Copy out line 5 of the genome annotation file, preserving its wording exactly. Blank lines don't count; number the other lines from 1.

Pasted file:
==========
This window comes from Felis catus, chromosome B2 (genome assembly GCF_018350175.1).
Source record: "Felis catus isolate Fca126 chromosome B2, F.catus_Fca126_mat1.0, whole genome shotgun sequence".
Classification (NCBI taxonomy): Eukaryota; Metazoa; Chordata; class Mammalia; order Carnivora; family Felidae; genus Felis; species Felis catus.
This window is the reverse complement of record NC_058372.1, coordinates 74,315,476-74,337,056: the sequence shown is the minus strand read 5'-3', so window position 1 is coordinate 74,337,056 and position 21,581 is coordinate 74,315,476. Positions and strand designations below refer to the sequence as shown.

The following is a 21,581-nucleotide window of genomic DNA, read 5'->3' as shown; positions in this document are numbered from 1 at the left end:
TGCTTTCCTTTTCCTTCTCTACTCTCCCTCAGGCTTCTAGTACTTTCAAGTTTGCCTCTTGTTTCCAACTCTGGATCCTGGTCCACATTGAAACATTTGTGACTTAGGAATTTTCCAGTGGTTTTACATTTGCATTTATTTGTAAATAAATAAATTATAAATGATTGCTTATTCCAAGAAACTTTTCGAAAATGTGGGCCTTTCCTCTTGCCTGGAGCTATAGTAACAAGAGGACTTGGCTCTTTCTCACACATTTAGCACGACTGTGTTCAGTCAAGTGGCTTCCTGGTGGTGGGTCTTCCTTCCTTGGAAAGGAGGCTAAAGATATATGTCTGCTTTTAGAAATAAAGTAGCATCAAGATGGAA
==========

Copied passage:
The following is a 21,581-nucleotide window of genomic DNA, read 5'->3' as shown; positions in this document are numbered from 1 at the left end: